The term “rocket” typically conjures the image of a towering cylindrical vehicle designed to soar into outer space. However, it’s important to clarify that the term “rocket” can refer to two distinct elements: a propulsion system and a vehicle powered by a rocket engine.
Understanding Rocket Engines
Similar to many other engines, a rocket engine generates thrust through the combustion of fuel. In the case of rocket engines, this process transforms the fuel into scorching hot gas. The expulsion of this gas from the engine’s rear propels the rocket forward, creating motion.
It’s important to distinguish rocket engines from jet engines. Jet engines require atmospheric oxygen for combustion, rendering them ineffective in space. Rocket engines, on the other hand, carry everything they need for combustion, enabling them to function in the vacuum of space where air is absent.
There are two primary categories of rocket engines. Some rockets utilize liquid fuel, such as the main engines on the space shuttle orbiter and the Russian Soyuz. Others rely on solid fuels, as exemplified by the white solid rocket boosters affixed to the space shuttle, as well as fireworks and model rockets.
The Science Behind Rocket Movement
In the absence of a medium to push against in the vacuum of space, how do rockets navigate and propel themselves? This is where Newton’s third law of motion comes into play. More than 300 years ago, Sir Isaac Newton established three fundamental Laws of Motion, with the third law stating that for every action, there is an equal and opposite reaction. When a rocket discharges its exhaust, it simultaneously pushes the rocket in the opposite direction. As the exhaust is expelled backward, the rocket is propelled forward. This principle is evident even on Earth – if a person stands on a skateboard and hurls a bowling ball, both the person and the ball move in opposite directions. Due to the person’s greater mass, the bowling ball travels farther.
The Historical Timeline of Rockets
The inception of rockets can be traced back to 13th-century China, where solid rockets were employed for both fireworks and military purposes. Over the next 600 years, advancements led to the development of more robust solid rockets, with many adopted for military applications.
In 1903, Konstantin Tsiolkovsky, a Russian educator, penned a paper outlining the concept of liquid-fuel rockets. In 1926, American scientist Robert Goddard conducted the inaugural flight of a liquid-fuel rocket. German scientists, under Hermann Oberth’s guidance, made further refinements to liquid-fuel rockets. During World War II, Germany deployed rockets for offensive purposes. In 1957, the Soviet Union introduced the first satellite into orbit using a rocket. In 1961, Soviet cosmonaut Yuri Gagarin made history by venturing into space aboard a rocket. In 1969, the United States utilized the Saturn V rocket to dispatch the first men to the moon, with Neil Armstrong and Buzz Aldrin making the historic lunar landing.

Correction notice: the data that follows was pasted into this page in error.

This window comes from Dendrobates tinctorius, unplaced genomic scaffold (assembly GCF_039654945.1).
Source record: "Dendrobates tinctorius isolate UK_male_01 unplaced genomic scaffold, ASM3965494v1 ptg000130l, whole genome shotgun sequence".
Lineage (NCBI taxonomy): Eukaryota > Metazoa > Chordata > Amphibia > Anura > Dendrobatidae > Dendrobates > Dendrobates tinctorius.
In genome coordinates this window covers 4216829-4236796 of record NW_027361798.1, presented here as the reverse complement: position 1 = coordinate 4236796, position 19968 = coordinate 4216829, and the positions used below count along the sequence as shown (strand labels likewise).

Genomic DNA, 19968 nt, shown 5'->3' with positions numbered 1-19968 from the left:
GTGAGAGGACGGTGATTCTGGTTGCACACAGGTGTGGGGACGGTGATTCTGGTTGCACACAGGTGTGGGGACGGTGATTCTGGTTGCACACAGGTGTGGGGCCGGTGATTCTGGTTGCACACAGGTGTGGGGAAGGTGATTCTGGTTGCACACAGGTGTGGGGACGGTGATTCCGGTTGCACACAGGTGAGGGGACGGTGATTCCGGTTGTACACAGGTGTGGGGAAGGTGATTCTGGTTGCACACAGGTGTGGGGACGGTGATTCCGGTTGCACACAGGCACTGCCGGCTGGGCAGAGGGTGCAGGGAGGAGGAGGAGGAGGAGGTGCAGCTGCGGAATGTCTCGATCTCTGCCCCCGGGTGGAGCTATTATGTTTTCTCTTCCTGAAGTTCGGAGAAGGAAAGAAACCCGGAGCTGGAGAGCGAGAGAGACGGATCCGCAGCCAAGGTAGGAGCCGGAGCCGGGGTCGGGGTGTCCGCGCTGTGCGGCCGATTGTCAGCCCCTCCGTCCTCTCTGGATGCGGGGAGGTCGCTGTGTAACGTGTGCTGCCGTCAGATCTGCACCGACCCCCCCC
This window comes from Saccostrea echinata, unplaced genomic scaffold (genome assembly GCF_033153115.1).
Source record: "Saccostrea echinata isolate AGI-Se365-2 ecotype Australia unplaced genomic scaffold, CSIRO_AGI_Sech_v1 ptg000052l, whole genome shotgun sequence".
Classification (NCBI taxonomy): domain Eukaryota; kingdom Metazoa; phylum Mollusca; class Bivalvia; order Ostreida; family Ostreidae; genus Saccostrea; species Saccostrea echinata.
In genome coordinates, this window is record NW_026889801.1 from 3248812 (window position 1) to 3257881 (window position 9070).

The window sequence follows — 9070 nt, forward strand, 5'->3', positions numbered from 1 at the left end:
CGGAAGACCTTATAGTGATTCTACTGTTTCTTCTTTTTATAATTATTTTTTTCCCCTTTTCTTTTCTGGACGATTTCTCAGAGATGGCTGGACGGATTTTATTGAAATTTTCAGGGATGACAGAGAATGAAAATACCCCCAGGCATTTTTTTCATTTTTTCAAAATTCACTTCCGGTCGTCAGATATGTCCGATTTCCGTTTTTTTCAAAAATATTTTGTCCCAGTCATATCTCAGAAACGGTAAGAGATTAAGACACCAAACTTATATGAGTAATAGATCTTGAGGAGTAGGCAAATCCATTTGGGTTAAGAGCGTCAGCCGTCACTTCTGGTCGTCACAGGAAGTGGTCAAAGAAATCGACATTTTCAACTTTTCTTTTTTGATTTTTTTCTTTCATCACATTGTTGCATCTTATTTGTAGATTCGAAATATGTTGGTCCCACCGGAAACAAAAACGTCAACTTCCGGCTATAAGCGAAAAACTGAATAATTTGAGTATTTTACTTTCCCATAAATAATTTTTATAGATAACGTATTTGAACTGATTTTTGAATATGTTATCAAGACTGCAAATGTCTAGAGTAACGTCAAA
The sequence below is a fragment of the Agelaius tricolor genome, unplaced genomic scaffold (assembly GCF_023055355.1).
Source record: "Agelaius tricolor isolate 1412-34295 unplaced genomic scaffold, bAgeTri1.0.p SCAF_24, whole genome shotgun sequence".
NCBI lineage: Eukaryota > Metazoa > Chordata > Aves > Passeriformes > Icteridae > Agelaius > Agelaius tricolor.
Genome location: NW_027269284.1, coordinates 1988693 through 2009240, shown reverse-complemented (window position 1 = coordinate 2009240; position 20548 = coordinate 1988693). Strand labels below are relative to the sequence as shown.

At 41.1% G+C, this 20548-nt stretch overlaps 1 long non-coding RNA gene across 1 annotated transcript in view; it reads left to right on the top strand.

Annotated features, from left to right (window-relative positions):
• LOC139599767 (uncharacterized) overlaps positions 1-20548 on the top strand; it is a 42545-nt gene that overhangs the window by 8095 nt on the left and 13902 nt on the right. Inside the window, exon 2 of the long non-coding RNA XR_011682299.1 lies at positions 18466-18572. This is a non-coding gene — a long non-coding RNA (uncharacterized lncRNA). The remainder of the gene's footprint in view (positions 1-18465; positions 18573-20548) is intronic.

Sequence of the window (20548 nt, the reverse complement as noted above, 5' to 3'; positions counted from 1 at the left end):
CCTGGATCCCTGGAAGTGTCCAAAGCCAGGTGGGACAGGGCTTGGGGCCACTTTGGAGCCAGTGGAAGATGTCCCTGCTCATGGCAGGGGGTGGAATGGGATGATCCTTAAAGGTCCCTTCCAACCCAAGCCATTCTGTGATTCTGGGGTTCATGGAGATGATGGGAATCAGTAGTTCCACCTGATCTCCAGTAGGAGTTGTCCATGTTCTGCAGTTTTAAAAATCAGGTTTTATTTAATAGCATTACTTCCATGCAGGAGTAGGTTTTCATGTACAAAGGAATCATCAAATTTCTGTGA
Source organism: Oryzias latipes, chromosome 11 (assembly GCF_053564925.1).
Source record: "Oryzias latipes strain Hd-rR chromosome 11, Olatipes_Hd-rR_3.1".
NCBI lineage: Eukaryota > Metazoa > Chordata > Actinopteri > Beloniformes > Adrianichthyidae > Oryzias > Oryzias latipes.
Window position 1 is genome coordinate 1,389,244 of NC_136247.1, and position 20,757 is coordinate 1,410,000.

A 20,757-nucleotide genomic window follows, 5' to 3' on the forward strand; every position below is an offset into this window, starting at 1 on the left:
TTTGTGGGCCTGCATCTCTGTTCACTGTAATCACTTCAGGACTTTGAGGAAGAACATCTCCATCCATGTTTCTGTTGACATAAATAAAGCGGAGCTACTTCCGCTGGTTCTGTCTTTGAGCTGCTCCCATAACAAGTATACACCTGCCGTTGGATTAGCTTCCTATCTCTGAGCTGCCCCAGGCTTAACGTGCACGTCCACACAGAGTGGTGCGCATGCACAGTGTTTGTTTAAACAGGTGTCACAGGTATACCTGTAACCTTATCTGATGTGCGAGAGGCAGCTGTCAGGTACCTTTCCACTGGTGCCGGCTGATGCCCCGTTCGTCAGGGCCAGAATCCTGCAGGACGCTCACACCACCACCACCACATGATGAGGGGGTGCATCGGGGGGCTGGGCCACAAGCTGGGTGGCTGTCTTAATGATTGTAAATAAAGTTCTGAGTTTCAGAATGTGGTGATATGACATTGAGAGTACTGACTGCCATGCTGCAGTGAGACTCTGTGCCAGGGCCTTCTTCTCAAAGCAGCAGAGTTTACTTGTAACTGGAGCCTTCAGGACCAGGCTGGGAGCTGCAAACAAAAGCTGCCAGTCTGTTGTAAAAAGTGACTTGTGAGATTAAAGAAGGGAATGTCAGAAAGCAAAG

NASA’s Role in Rocketry
In NASA’s earlier missions, rockets produced by the military were employed. For instance, Alan Shepard became the first American in space, riding the U.S. Army’s Redstone rocket. John Glenn, the first American to orbit Earth, relied on the Atlas missile. Subsequent NASA missions, including the Gemini program, utilized the Titan II missile for astronaut launches. The Saturn I, Saturn IB, and Saturn V rockets were constructed by NASA to ferry astronauts to the moon during the Apollo missions. A Saturn V was also used for launching the Skylab space station. The space shuttle, incorporating rocket engines, facilitated astronaut transport into space. NASA continues to rely on a variety of rockets for satellite launches and interplanetary probes, encompassing the Atlas V, Delta II, Pegasus, and Taurus. Additionally, smaller “sounding rockets” are deployed for scientific research, following a suborbital trajectory.
The Future of Rocketry in NASA’s Vision
Presently, fresh rockets are in the pipeline, intended for future astronaut missions. These rockets will bear a closer resemblance to the classical rocket design – tall, cylindrical, and slender. They will transport astronauts and supplies to the International Space Station. NASA is also actively engaged in developing a potent heavy lift vehicle. This rocket will possess the capacity to transport substantial payloads into space. The collective capabilities of the heavy lift vehicle and other rockets will pave the way for exploring new frontiers, potentially enabling human missions to Mars.